by New Worker correspondent
ON THE evening of the summer solstice, last Thursday, close to the Greenwich Time Meridian and next to the Cutty Sark an amazing troupe of Japanese young men and women drummers and dancers performed to bring a message of peace to this part of the world.
They were from the Japanese Peace Boat, a Japan-based international non-governmental and non-profit organisation that works to promote peace, human rights, equal and sustainable development and respect for the environment.
The event was jointly organised by Greenwich CND, the International Campaign to Abolish Nuclear Weapons (ICAN) and the Peace Boat.
They brought with the two veteran survivors of the nuclear attack on Nagasaki in August 1945 and a young woman from Fukushima – devastated last year by an earthquake and tsunami that ruptured the local nuclear power plant leading to serious radioactive contamination of the region.
After the gathered peace campaigners, a large group from London’s Japanese community and local passers by had enjoyed a magnificent display of drumming and dancing, Inowe Nao from the Peace Boat addressed those present, explaining the role of the Peace Boat to connect with people all over the world and to campaign against the dangers of nuclear weapons and nuclear power plants.
He said the boat has visited 80 ports and met 80,000 people – mainly in Asia and the Middle East and now London.
Kitano Shigetaka, aged 77, described how, when he was 10-years-old he lived two kilometres from the epicentre of the Nagasaki blast. “I was in the kitchen with my brother. The first thing was a brilliant white flash followed by a terrific wind that destroyed everything. We were lucky; we were next to a strong wall that protected us.”
After the blast, he said: “Our neighbour was outside screaming the names of her children, they had been playing outside. Everyone who had been outside had perished instantly.”
He said that he was still campaigning to make sure no one ever had to go through that horror again.
Fitano Kuniko, aged 74, had been seven-years-old and she had lived four kilometres from the epicentre. Again, she spoke of the brilliant white light, followed by a big wind that rattled and shattered all the windows. The room she was in was devastated. “I just stayed on the floor, covering my baby brother until our mother came and took us to the shelter. We were so relieved to see her we were in tears,” she said. She lost many relatives not long after from cancer.
Rebecca Johnson, a veteran of Greenham Common and a life-long peace campaigner spoke next. She said that the most recent calculations predict that if just 100 nuclear warheads, less that half of one Trident submarine’s payload, were to be detonated in a densely populated part of the world it would probably kill 17 million people at once – and injure and make sick many more.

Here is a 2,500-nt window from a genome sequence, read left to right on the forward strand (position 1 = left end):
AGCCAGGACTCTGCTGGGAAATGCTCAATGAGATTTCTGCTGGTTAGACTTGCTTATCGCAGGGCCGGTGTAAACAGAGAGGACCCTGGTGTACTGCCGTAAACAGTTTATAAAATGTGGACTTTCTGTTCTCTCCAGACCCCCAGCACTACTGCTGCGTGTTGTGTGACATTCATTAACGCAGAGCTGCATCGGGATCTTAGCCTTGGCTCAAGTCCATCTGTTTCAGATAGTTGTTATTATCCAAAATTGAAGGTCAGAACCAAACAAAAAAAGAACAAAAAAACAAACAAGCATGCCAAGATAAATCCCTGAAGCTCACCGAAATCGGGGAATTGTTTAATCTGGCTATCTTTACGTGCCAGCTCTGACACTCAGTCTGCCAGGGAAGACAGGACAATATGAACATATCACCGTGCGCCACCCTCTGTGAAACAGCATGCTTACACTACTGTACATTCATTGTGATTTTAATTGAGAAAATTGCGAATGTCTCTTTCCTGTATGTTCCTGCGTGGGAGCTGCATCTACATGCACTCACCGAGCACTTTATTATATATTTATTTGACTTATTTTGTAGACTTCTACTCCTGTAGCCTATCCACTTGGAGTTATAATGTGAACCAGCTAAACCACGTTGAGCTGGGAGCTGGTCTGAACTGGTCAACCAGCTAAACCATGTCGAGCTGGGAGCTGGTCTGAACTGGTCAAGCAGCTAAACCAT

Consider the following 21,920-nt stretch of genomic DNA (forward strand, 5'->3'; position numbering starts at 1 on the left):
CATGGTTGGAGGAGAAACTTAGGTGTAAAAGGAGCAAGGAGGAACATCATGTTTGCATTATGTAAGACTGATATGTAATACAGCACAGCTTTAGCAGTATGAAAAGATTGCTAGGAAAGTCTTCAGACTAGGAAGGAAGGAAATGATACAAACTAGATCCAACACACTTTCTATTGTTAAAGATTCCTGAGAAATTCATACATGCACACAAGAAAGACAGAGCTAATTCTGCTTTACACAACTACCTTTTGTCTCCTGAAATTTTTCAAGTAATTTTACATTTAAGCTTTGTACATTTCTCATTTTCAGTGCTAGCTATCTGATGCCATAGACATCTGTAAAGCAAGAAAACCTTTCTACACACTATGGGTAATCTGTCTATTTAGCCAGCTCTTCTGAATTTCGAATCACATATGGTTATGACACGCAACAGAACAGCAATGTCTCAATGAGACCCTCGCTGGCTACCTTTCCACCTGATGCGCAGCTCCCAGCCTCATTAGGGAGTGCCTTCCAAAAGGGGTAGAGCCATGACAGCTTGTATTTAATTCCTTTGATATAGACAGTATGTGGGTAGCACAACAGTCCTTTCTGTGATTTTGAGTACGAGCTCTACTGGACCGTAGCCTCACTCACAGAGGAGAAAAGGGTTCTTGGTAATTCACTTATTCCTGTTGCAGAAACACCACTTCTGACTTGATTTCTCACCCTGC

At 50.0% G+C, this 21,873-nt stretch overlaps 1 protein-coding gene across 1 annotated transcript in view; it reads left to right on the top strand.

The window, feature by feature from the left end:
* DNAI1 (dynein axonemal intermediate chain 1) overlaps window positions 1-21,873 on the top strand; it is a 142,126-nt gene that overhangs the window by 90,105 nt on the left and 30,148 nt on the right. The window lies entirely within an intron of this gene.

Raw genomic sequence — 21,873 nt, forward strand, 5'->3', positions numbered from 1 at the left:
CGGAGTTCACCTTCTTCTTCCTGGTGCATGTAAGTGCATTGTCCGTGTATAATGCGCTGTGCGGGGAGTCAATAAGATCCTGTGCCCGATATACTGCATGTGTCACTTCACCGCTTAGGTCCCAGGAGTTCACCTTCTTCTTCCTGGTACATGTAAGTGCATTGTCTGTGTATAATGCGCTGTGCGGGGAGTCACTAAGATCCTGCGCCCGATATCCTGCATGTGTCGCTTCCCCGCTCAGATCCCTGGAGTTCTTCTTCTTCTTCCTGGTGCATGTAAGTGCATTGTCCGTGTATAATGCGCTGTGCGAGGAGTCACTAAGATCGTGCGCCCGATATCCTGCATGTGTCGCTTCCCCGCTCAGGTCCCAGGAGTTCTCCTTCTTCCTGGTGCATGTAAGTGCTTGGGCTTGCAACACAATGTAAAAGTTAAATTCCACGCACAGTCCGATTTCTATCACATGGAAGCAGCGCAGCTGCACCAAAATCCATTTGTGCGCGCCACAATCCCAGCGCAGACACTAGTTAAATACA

“Within 24 hours the dust and debris would be filling the upper atmosphere of this planet and within a week there would be a significant drop in temperatures all around the globe.
“Agriculture all around the world would collapse and it would take up to 10 years for the atmosphere to clear and sunlight to reach the surface of the earth again.”
She said how Africans she had spoken to had been surprised and alarmed that although their countries had no nuclear weapons and were unlikely to be involved in a nuclear war, their continent would nevertheless be devastated and millions would starve.
“That would be the effect of ‘just a small, local nuclear war’,” she said.
She spoke of the need still to campaign to “ban the bomb” and get rid of all nuclear weapons.
The audience was then treated to another session of drumming and dancing, even more spectacular than the first.
Throughout the event an artist from the Peace Boat worked on a banner of the CND symbol portrayed as a wreath of wild flowers and leaves.
Mikami Kaori spoke of her experience of the disaster at Fukushima. Up until then she had little interest in nuclear matters. “We were told there were high levels of radiation but we couldn’t see anything. That is the most worrying aspect of radioactivity. There is no way of knowing how badly you have been affected.”
She is a young woman, in her early 20s and had planned to marry and have a family. Now she is afraid to do so in case she gives birth to seriously damaged babies.
“There are several hot-spots near where my home used to be,” she said. And she spoke of the rice farmers who completely lost their livelihood as their fields were contaminated.
The event was wound up with peace songs, in English and Japanese.